Computers & Math News -- ScienceDaily
Hacking and computer security. Read today's research news on hacking and protecting against codebreakers. New software, secure data sharing, and more.
Quantum chemical calculations on quantum computers
A new quantum algorithm has been implemented for quantum chemical calculations such as Full-CI on quantum computers without exponential/combinatorial explosion, giving exact solutions of Schroedinger Equations for atoms and molecules, for the first time.
How complexity science can quickly detect climate record anomalies
When making sense of the massive amount of information packed into an ice core, scientists face a forensic challenge: how best to separate the useful information from the corrupt. Tools from information theory, a branch of complexity science, can quickly flag which segments, in over a million data points, require further investigation.
Computer chip vulnerabilities discovered
A research team has uncovered significant and previously unknown vulnerabilities in high-performance computer chips that could lead to failures in modern electronics.
Data use draining your battery? Tiny device to speed up memory while also saving power
Millions of new memory cells could be part of a computer chip and save power for smart devices, thanks to the discovery of a previously unobserved functionality in a super thin material.
Tangled magnetic fields power cosmic particle accelerators
Magnetic field lines tangled like spaghetti in a bowl might be behind the most powerful particle accelerators in the universe. That's the result of a new computational study that simulated particle emissions from distant active galaxies.
Monitoring the environment with artificial intelligence
Microorganisms perform key functions in ecosystems and their diversity reflects the health of their environment. Researchers use genomic tools to sequence the DNA of microorganisms in samples, and then exploit this considerable amount of data with artificial intelligence. They build predictive models capable of establishing a diagnosis of the health of ecosystems and identify species that perform important functions. This new approach will significantly increase the observation capacity of large ecosystems.
New device could help answer fundamental questions about quantum physics
Researchers have developed a new device that can measure and control a nanoparticle trapped in a laser beam with unprecedented sensitivity.
Ingestible capsule can be controlled wirelessly
Researchers have designed an ingestible capsule that can be controlled using Bluetooth wireless technology. Their capsule, which can be customized to deliver drugs, sense environmental conditions, or a combination of those functions, can reside in the stomach for at least a month, transmitting information and responding to instructions from a user's smartphone.
High-efficiency discovery drives low-power computing
Challenge any modern human to go a day without a phone or computer, and you'd be hard pressed to get any takers. Our collective obsession with all things electronic is driving a dramatic daily drain on the world's power. In fact, if we continue on pace with our current ever-increasing energy consumption, by the year 2035, we will use all of the world's energy to run our computers - an impossible/unsustainable situation.
Video game players frequently exposed to graphic content may see world differently
Disturbing imagery disrupts perception, but not as much among violent video game players, psychologists have shown.
How unconventional metals behave, with an eye on high-temperature superconductors
By trapping atoms in a lattice of light, researchers explore how unconventional metals conduct electricity, with an eye toward understanding high-temperature superconductors.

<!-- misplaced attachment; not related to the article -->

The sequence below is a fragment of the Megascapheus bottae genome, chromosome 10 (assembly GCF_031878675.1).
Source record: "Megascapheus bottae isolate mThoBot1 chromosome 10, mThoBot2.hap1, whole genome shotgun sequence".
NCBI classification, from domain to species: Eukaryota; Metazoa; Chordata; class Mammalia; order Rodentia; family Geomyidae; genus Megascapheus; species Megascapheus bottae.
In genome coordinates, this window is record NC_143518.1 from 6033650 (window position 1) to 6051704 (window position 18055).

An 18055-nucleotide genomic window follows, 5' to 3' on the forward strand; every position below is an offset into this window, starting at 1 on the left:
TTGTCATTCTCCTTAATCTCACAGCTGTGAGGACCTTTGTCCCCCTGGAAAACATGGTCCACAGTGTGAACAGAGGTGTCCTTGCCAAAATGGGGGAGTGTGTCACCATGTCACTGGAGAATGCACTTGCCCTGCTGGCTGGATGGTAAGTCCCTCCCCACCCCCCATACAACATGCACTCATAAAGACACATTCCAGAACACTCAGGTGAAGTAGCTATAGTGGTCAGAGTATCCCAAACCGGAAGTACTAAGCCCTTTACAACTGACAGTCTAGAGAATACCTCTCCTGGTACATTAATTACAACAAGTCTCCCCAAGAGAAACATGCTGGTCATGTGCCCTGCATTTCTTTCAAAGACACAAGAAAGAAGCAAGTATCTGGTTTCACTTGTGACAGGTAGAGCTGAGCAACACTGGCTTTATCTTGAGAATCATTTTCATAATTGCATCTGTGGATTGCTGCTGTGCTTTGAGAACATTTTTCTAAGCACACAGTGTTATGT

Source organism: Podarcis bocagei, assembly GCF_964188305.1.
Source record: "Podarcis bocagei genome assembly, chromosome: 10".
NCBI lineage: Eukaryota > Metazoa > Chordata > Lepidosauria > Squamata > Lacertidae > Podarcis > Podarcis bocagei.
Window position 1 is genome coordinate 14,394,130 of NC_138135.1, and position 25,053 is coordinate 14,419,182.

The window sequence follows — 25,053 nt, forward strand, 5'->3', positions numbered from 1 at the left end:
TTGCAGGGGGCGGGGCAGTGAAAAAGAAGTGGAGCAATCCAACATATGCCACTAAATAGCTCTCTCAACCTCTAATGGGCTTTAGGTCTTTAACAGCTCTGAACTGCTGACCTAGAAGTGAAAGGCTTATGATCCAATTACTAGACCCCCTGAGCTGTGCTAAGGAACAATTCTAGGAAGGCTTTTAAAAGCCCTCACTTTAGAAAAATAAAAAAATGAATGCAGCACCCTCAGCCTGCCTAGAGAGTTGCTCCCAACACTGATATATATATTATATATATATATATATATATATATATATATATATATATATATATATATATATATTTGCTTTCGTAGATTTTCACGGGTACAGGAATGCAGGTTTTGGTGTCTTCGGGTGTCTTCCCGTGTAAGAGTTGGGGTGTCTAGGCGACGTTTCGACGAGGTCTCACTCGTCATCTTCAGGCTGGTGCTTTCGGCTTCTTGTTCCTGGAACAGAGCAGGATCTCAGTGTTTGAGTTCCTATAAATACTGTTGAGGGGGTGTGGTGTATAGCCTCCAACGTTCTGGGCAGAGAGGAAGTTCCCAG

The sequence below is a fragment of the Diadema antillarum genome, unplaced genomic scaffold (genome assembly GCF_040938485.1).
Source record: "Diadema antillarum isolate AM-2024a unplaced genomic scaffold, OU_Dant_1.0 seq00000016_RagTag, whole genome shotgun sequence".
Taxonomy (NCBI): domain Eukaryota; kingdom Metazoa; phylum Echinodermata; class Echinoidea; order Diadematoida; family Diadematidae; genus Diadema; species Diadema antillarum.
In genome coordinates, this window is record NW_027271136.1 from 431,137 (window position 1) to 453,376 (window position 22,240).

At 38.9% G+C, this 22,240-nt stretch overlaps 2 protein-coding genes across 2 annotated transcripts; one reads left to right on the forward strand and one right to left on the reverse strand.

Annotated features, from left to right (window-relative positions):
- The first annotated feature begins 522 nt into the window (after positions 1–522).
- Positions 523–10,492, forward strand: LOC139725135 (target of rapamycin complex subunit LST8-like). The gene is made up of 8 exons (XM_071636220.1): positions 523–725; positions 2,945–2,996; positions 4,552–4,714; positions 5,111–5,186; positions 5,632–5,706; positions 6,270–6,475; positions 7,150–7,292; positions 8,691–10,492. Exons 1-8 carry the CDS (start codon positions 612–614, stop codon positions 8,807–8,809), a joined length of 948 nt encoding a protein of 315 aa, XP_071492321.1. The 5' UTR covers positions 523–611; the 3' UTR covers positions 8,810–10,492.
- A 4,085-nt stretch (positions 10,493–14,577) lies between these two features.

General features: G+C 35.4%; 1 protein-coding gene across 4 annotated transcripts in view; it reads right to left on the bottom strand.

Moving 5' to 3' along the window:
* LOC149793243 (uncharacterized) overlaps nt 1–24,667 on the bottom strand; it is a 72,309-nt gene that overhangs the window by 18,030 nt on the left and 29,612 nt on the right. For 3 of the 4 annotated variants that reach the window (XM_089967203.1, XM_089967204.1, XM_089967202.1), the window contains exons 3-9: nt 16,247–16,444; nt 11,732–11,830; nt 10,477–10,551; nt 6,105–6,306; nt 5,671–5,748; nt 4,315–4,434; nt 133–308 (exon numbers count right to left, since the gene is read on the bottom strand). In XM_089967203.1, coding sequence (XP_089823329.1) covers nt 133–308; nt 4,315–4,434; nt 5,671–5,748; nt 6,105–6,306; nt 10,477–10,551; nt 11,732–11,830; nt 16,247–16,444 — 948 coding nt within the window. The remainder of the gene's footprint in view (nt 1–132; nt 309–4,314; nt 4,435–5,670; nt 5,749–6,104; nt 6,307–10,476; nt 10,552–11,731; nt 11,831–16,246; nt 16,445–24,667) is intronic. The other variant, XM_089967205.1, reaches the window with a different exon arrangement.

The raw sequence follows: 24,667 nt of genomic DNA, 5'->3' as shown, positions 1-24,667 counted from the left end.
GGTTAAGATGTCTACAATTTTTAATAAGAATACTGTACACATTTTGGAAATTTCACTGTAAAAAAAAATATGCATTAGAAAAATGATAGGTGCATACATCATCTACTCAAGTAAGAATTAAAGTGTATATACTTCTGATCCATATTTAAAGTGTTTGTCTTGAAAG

How deep learning is bringing automatic cloud detection to new heights
Can deep learning -- a distinct subset of machine learning -- do a better job at identifying clouds in lidar data than the current physics-based algorithms? The answer: A clear 'yes.' A new model is much closer to the answers scientists arrive at but in just a fraction of the time.
Mathematical solver for analog computers
Scientists have been working toward developing a novel mathematical approach that will help advance computation beyond the digital framework.
Clue to epidemics in 'bursty' social behavior
Researchers have developed a mathematical model that could cure the potential to underestimate how quickly diseases spread. The team discovered that current predictive models may miss the influence of a critical aspect of the social behavior of individuals called 'burstiness.'
New models sense human trust in smart machines
New 'classification models' sense how well humans trust intelligent machines they collaborate with, a step toward improving the quality of interactions and teamwork.
Taming turbulence: Seeking to make complex simulations a breeze
Previously intractable problems for designing fusion experiments, improving weather models, and understanding astrophysical phenomena such as star formation will be more easily addressed without the need for expensive supercomputers using a new model.
New tool for understanding enzymes -- Google
Chemistry professors used the Google algorithm PageRank to identify key amino acids in the regulation of a bacterial enzyme essential for most microorganisms.
52 million tree stories more accessible to science
The world's primary archive of tree ring data, which holds more than 52 million cost-free records spanning 8,000 years of history, has gotten a makeover by scientists from four countries committed to making science more accessible. The International Tree Ring Data Bank, developed in 1974 and populated by hundreds of contributing scientists and agencies, had only been used for a handful of studies at a global scale due to inconsistent data accessibility and formatting.
Copper compound as promising quantum computing unit
Chemists have now synthesized a molecule that can perform the function of a computing unit in a quantum computer.
Online game trains players how to sort waste correctly
A simple online game can teach people to more accurately sort waste -- with lasting results, a new study has found. Study participants who played the game received immediate feedback on their sorting choices. The second time they played -- when feedback was no longer provided -- players still improved their average accuracy from 69 per cent to 84 per cent. Even when a week passed between games, players still improved their accuracy.
Topological material switched off and on for the first time